Several institutions have already published new policies on having animals on campus in the last several years, and many more are on the way, says Novakofski. “Many campuses have policies that did not address service animals under the Fair Housing Act. People recognize we need to fix them . . . to reflect the current ADA and the Fair Housing Act.”
At Parkland College, Ramp’s efforts to improve access for service animals on university campuses are already making a difference, says Holm. The campus has since made accommodations for service animals to accompany their handlers to the gym and to a cadaver lab, and there is currently a student with a service dog taking the same intro chemistry lab that Ramp took with Theo. “Her pioneering—it’s paying off,” Holm says.
Meanwhile, Ramp pursues the mission she set out on eight years ago, as she sat on her office floor with a loaded gun in her lap. She’s planning to partner with an incoming student in the Rhodes lab on a PTSD project that doesn’t involve mouse work, and is on track to graduate next spring. She’s still hoping to study rodents in grad school—to understand how traumatic brain injury interacts with PTSD and test stem-cell therapies to treat the animals’ symptoms—but that project is very much up in the air.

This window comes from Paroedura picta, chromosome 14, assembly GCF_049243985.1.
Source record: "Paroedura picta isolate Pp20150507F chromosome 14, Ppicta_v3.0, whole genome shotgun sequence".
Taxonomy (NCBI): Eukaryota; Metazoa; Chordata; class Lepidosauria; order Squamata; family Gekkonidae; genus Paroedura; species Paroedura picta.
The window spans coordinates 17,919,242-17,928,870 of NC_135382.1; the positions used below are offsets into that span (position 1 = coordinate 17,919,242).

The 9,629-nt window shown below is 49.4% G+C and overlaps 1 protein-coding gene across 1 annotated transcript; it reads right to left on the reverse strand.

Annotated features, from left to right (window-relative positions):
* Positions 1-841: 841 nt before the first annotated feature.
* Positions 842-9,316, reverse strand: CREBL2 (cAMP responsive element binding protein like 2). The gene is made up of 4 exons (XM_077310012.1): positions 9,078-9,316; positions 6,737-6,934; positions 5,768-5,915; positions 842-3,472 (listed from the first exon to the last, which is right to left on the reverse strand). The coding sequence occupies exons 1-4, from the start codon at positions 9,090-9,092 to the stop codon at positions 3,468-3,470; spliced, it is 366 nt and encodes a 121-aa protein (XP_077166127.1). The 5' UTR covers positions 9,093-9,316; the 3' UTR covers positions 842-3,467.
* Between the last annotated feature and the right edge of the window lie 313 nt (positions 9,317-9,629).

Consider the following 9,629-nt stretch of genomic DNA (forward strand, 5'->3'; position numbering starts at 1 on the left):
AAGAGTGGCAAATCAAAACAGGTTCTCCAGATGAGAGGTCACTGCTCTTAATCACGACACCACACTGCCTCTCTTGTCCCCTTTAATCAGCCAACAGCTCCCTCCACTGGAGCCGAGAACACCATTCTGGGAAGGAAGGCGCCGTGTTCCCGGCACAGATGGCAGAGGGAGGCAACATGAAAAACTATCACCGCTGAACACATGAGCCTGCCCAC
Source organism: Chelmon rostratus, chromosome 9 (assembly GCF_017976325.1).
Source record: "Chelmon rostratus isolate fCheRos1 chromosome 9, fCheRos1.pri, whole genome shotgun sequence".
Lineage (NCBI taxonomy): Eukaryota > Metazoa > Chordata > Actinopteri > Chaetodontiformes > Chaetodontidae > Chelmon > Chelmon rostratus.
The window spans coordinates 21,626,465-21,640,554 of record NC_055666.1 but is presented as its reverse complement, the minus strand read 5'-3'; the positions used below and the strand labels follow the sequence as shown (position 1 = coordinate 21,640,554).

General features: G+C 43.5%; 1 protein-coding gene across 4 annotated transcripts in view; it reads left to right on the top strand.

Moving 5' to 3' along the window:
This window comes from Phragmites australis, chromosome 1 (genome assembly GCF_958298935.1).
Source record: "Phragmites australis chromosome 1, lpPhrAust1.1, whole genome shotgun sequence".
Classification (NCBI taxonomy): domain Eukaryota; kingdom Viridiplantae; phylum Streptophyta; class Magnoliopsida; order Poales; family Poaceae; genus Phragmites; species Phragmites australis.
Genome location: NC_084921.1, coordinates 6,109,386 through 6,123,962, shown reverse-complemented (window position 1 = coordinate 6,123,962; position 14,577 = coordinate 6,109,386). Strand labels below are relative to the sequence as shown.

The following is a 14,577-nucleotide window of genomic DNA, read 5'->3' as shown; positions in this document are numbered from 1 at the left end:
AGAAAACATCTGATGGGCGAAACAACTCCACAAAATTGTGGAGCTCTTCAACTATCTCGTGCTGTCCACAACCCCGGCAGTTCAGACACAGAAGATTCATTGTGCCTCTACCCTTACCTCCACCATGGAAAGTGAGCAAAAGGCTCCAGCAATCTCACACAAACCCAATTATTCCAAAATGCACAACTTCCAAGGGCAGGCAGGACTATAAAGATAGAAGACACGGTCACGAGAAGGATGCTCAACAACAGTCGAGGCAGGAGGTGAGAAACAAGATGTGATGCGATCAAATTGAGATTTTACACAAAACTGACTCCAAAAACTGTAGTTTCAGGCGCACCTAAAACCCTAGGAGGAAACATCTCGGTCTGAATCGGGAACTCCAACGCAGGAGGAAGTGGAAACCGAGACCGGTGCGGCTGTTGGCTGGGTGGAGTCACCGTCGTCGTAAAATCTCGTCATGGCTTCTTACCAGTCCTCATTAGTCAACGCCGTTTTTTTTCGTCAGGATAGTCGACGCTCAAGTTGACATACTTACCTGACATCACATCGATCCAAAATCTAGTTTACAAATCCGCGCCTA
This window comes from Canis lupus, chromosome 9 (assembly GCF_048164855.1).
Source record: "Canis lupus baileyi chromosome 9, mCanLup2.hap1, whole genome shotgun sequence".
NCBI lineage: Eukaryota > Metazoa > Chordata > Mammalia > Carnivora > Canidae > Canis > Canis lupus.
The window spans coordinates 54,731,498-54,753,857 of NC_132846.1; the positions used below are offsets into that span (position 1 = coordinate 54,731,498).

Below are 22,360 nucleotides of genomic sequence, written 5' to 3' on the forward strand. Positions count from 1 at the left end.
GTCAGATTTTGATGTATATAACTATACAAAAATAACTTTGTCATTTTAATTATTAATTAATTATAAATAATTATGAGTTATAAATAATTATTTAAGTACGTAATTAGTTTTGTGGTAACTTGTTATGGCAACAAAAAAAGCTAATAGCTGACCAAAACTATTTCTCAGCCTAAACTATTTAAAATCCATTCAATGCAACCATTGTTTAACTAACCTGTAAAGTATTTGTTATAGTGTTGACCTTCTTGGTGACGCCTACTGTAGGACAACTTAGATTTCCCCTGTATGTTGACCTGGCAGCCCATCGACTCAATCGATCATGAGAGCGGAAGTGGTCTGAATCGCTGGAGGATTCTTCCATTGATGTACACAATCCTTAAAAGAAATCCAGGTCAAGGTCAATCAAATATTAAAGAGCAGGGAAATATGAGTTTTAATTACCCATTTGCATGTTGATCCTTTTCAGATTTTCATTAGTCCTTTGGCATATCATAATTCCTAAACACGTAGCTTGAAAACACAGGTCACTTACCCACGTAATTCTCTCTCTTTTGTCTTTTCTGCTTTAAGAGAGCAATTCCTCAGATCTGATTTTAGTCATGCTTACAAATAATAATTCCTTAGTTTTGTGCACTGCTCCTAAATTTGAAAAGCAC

“She doesn’t need to do rodent research to follow her passion, which is to study PTSD; there’s other ways to make an impact in that besides actually handling the animals,” says Rhodes. “But then she would be giving up her dream.”
Editor’s note: An expanded version of this article will appear in the November 2018 print issue of The Scientist.